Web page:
But even Pangilinan-led PXP Energy emphasized that it will need a foreign investor-partner with deeper pockets if it will eventually advance the development of its targeted field at the Recto Bank, especially if the yield will eventually be established to be of commercial scale.

State-run Philippine National Oil Company-Exploration Corporation (PNOC-EC) is similarly setting its sight on prospects straddling WPS, but company president Rozzano D. Briguez admitted that discussion with potential partner China National Offshore Oil Corporation (CNOOC) is still ongoing.

Cusi indicated that since the exploration moratorium lifting, investors have yet to show appetite in the petroleum blocks being offered by the government. And while investment flow had been realistically lethargic this year because of the health crisis, the DOE is hoping for better outcomes next year.

Coal sector on ‘lockdown’

Embracing a forced yet ‘de rigueur’ energy transition, Cusi also blazoned the energy department’s “coal moratorium policy” in November, wherein the government announced that it will no longer accept new applications for coal plant projects – but with exemptions for coal plant projects that are already classified as “committed” and those indicative projects that have so far started on permitting processes as well as on site preparation activities.

The energy secretary qualified the coal moratorium was “for the country to shift to a more flexible power supply mix,” primarily the targeted investment re-positioning to massive scale renewables in the country’s energy mix.

From a technology neutral approach that the DOE had constantly defended in the last four years – with obvious leaning then for coal plants, Cusi highlighted that the policy transformation “would help build a more sustainable power system that will be resilient in the face of structural changes in demand and will be flexible enough to accommodate the entry of new, cleaner and indigenous technological innovations.”

Cusi’s moratorium had drawn cheers from RE investors and clean energy advocates – but even in that investment landscape, the government has yet to address host of concerns – the likes of: rate hikes with massive RE installations; intermittency predicaments of wind and solar while battery storage has yet to reach affordable price points; colossal land use for solar farm developments that may gobble up areas dedicated for agriculture; and the need for efficient RE integration to power grids, among others.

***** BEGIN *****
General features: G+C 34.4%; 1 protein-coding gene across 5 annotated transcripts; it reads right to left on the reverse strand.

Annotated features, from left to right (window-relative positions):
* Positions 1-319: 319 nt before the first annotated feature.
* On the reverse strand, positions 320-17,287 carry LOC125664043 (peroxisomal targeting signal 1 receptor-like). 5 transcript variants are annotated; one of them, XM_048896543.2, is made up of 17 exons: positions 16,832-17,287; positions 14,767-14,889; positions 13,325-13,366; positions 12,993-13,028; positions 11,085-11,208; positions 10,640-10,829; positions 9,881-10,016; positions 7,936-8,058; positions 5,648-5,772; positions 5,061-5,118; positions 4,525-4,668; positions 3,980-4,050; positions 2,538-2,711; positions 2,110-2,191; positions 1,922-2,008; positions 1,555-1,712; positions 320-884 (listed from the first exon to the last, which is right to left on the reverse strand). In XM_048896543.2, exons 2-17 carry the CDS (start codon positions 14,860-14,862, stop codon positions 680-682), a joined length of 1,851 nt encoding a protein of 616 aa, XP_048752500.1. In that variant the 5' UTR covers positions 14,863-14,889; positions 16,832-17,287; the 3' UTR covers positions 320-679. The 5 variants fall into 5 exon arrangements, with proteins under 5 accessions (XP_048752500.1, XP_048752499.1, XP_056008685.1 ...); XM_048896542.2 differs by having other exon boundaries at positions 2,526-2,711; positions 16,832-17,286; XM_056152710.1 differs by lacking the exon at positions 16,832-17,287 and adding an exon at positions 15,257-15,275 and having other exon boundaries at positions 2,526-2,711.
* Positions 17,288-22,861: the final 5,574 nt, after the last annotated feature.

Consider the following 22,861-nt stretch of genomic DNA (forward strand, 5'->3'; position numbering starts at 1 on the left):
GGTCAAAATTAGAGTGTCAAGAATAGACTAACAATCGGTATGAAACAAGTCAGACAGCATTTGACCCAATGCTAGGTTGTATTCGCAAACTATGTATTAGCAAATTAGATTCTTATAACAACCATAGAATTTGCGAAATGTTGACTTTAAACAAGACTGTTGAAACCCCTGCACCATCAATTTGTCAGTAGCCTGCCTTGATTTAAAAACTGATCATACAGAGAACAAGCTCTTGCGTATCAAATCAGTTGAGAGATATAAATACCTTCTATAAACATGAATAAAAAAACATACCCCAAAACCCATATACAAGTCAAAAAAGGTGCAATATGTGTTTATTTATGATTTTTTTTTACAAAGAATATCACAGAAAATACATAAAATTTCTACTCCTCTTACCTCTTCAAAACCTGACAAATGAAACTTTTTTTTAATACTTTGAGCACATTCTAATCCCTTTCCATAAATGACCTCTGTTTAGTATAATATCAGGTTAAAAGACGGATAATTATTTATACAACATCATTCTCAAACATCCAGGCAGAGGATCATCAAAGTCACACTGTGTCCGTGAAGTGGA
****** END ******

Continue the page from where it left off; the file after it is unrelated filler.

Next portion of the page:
Discernibly, one investment area that has been begging for more attention is “energy efficiency” or what experts classify as “the low hanging fruit” which can be readily reaped if policies are seriously and urgently implemented. With energy efficiency, it is estimated that the country could save billions of pesos of investments for megawatt-capacity additions, while putting savings on the pockets of consumers and will likewise be creating jobs especially for workers displaced by the pandemic.

Whether or not the energy sector’s investments redux will flourish – that’s a continuing story worth keeping tabs on. Foremost though – energy policymakers and planners may need to give a sobering thought to this observation of investors: that the laws, policies and rules of the sector are so quick in penalizing and making things difficult for everyone; but they are very slow and rapacious in implementation and incentivizing investments.